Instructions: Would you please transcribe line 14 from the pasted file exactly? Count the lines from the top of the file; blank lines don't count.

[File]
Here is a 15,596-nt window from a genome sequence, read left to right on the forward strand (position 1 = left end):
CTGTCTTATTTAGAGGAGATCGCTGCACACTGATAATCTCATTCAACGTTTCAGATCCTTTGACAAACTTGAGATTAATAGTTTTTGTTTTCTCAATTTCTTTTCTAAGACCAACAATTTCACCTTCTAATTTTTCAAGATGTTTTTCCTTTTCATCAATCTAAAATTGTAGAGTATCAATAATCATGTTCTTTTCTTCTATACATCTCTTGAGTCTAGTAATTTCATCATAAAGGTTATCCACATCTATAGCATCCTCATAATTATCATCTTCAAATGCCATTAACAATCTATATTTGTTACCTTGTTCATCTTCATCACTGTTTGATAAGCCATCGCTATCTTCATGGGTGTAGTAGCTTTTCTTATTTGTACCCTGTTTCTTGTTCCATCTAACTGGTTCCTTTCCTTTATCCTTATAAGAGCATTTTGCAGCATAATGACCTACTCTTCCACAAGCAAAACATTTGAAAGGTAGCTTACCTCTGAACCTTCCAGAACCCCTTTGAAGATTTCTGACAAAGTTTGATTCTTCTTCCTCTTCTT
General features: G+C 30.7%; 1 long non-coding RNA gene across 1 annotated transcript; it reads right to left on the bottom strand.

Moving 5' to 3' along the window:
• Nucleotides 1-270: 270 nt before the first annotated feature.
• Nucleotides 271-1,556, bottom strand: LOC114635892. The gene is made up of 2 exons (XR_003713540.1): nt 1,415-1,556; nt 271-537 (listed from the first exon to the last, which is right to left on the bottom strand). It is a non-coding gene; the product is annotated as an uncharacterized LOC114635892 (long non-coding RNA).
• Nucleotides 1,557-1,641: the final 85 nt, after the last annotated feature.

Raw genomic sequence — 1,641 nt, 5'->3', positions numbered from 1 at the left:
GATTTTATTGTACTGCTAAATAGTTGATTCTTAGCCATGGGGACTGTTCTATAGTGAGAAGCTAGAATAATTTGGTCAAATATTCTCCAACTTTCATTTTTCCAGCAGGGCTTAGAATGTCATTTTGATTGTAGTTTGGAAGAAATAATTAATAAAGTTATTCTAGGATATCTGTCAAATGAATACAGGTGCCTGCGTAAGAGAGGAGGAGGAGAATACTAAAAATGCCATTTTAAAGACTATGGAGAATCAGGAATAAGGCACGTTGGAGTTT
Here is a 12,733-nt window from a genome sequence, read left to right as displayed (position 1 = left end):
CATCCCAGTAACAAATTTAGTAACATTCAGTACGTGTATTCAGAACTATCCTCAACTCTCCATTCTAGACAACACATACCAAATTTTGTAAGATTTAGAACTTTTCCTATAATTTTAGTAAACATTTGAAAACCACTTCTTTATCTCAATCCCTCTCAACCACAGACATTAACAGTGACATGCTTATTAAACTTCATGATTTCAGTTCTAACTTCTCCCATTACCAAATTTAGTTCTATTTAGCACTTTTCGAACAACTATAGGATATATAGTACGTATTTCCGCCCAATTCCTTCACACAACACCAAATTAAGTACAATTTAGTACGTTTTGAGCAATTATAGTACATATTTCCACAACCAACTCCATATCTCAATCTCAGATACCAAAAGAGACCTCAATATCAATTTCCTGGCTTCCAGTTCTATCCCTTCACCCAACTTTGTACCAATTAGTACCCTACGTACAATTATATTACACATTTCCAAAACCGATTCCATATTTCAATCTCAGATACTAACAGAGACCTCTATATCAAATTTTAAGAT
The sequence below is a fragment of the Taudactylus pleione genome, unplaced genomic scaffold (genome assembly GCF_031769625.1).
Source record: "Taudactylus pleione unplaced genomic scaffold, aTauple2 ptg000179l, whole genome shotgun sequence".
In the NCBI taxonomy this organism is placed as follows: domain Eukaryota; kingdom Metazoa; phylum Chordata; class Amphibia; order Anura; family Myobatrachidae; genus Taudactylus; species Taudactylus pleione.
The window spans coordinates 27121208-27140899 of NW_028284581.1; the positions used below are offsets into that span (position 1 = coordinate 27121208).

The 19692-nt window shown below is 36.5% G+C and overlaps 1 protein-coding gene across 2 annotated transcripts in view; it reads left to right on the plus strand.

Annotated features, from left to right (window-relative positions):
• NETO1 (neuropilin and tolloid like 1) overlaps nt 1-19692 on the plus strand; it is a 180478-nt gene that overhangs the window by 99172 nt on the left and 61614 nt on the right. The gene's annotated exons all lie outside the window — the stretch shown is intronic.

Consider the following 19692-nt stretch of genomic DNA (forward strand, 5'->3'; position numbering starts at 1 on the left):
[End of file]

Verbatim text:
In the NCBI taxonomy this organism is placed as follows: domain Eukaryota; kingdom Metazoa; phylum Chordata; class Amphibia; order Anura; family Myobatrachidae; genus Taudactylus; species Taudactylus pleione.